The Angels hovering over the body of Christ in the Sepulchre thumbnail 1
The Angels hovering over the body of Christ in the Sepulchre thumbnail 2
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Image of Gallery in South Kensington
On display at V&A South Kensington
Request to view at the Prints & Drawings Study Room, level H , Case WD, Shelf 61, Box A

The Angels hovering over the body of Christ in the Sepulchre

Watercolour
ca. 1805 (painted)
Artist/Maker
Place Of Origin

Thomas Butts (1757-1845), a civil servant, was one of William Blake's most loyal patrons. He commissioned Blake (1757-1845) to make over 80 watercolours of subjects from the Bible. This watercolour depicts the body of Jesus Christ, which was placed in a cave (his tomb or sepulchre) following his death by crucifixion. When Mary Magdalene visits, she is startled to find two angels sitting at the head and feet 'where the body of Jesus had lain'. Jesus then appears and speaks to her. For his imagery Blake sought out a description in the Book of Exodus in the Old Testament. When the prophet Moses is alone on Mount Sinai, God tells him to instruct the Israelites to make a 'mercy seat' flanked by cherubims (angels) all made of gold. The description of the angels in Exodus is the source for Blake's design here. This is an unusual and striking visual interpretation of the biblical text. The strange light and colours used here convey a sense of the mystery of the scene.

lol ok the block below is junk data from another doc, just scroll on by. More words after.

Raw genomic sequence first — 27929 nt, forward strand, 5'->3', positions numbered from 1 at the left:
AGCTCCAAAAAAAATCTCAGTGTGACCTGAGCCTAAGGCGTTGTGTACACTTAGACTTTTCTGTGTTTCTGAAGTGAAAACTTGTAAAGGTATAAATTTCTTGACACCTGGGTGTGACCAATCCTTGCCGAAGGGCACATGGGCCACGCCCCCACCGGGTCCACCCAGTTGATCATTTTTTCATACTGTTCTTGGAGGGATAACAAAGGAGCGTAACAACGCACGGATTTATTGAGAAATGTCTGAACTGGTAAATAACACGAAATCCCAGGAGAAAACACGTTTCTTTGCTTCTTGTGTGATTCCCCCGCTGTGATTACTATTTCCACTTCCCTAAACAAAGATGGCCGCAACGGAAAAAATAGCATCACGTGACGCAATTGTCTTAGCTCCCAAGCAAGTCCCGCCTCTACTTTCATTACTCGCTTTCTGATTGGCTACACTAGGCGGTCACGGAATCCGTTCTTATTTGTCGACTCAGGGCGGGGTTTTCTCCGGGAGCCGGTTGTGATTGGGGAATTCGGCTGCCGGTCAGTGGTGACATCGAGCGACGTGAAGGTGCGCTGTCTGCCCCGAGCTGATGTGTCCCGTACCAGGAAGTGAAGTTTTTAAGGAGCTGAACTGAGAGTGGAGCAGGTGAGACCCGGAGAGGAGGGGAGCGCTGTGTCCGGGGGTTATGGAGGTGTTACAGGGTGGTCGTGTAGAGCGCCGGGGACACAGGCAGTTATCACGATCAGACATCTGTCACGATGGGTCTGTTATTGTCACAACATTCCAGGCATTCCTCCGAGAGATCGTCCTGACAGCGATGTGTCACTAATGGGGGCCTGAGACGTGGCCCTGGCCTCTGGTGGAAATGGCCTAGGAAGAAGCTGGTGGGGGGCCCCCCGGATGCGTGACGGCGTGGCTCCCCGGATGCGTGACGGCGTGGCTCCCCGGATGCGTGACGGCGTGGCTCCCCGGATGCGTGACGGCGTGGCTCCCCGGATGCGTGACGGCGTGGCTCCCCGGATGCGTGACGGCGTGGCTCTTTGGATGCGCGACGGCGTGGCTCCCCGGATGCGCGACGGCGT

object details
Categories
Object Type
Additional TitleChrist in the sepulchre, guarded by angels
Materials and Techniques
Watercolour, pen and ink
Brief Description
Watercolour by William Blake entitled 'Christ in the sepulchre, guarded by angels'. Great Britain, 1808.
Physical Description
Two identical angels in white robes with wings entended and pointing upwards form a triangular shape with Christ as a corpse, swathed in white robes beneath them. There is a glowing light between the heads of the two angels. Signed by the artist.
Dimensions
  • Height: 420mm
  • Width: 314mm
Style
Gallery Label
William Blake 1757-1827 Christ in the Sepulchre, Guarded by Angels About 1805; signed and inscribed 'Exod : Cxxv.V.20' Blake has combined two biblical subjects. One comes from the description of the Tabernacle in the Old Testament book of Exodus: 'the cherubims shall stretch forth their wings on high...and their faces shall look one to another'. The other derives from the Gospel of St John in the New Testament: 'two angels in white sitting...where the body of Jesus had lain'. Pen and ink and watercolour on paper Given by the heirs of Esmond Morse 1972 Museum no. P.6-1972
Credit line
Given by the heirs of Esmond Morse
Subjects depicted
Literary ReferenceThe Bible, Exodus
Summary
Thomas Butts (1757-1845), a civil servant, was one of William Blake's most loyal patrons. He commissioned Blake (1757-1845) to make over 80 watercolours of subjects from the Bible. This watercolour depicts the body of Jesus Christ, which was placed in a cave (his tomb or sepulchre) following his death by crucifixion. When Mary Magdalene visits, she is startled to find two angels sitting at the head and feet 'where the body of Jesus had lain'. Jesus then appears and speaks to her. For his imagery Blake sought out a description in the Book of Exodus in the Old Testament. When the prophet Moses is alone on Mount Sinai, God tells him to instruct the Israelites to make a 'mercy seat' flanked by cherubims (angels) all made of gold. The description of the angels in Exodus is the source for Blake's design here. This is an unusual and striking visual interpretation of the biblical text. The strange light and colours used here convey a sense of the mystery of the scene.
Collection
Accession Number
P.6-1972

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record createdFebruary 12, 2003
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